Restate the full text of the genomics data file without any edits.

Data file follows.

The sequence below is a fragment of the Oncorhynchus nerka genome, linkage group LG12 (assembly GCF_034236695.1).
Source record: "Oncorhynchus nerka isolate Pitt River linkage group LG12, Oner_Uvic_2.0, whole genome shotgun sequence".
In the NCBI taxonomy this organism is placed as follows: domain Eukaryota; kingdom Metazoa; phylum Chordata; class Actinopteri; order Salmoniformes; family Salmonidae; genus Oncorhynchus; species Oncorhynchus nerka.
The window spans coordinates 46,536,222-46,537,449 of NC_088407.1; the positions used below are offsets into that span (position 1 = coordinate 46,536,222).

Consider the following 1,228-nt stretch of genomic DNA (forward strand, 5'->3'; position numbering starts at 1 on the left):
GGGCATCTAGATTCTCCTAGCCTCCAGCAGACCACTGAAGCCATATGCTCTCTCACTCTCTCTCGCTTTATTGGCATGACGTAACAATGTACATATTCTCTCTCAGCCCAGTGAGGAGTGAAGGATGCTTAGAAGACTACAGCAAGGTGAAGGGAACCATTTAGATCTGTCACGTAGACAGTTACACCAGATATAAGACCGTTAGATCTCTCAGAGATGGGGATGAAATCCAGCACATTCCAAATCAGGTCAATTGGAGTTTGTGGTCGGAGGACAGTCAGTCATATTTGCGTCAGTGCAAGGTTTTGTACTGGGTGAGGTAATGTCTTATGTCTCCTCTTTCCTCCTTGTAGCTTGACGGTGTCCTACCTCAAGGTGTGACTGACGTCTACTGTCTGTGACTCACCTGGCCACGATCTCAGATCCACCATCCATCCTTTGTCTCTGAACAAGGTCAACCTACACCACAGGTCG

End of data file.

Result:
The sequence below is a fragment of the Oncorhynchus nerka genome, linkage group LG12 (assembly GCF_034236695.1).
Source record: "Oncorhynchus nerka isolate Pitt River linkage group LG12, Oner_Uvic_2.0, whole genome shotgun sequence".
In the NCBI taxonomy this organism is placed as follows: domain Eukaryota; kingdom Metazoa; phylum Chordata; class Actinopteri; order Salmoniformes; family Salmonidae; genus Oncorhynchus; species Oncorhynchus nerka.
The window spans coordinates 46,536,222-46,537,449 of NC_088407.1; the positions used below are offsets into that span (position 1 = coordinate 46,536,222).

Consider the following 1,228-nt stretch of genomic DNA (forward strand, 5'->3'; position numbering starts at 1 on the left):
GGGCATCTAGATTCTCCTAGCCTCCAGCAGACCACTGAAGCCATATGCTCTCTCACTCTCTCTCGCTTTATTGGCATGACGTAACAATGTACATATTCTCTCTCAGCCCAGTGAGGAGTGAAGGATGCTTAGAAGACTACAGCAAGGTGAAGGGAACCATTTAGATCTGTCACGTAGACAGTTACACCAGATATAAGACCGTTAGATCTCTCAGAGATGGGGATGAAATCCAGCACATTCCAAATCAGGTCAATTGGAGTTTGTGGTCGGAGGACAGTCAGTCATATTTGCGTCAGTGCAAGGTTTTGTACTGGGTGAGGTAATGTCTTATGTCTCCTCTTTCCTCCTTGTAGCTTGACGGTGTCCTACCTCAAGGTGTGACTGACGTCTACTGTCTGTGACTCACCTGGCCACGATCTCAGATCCACCATCCATCCTTTGTCTCTGAACAAGGTCAACCTACACCACAGGTCG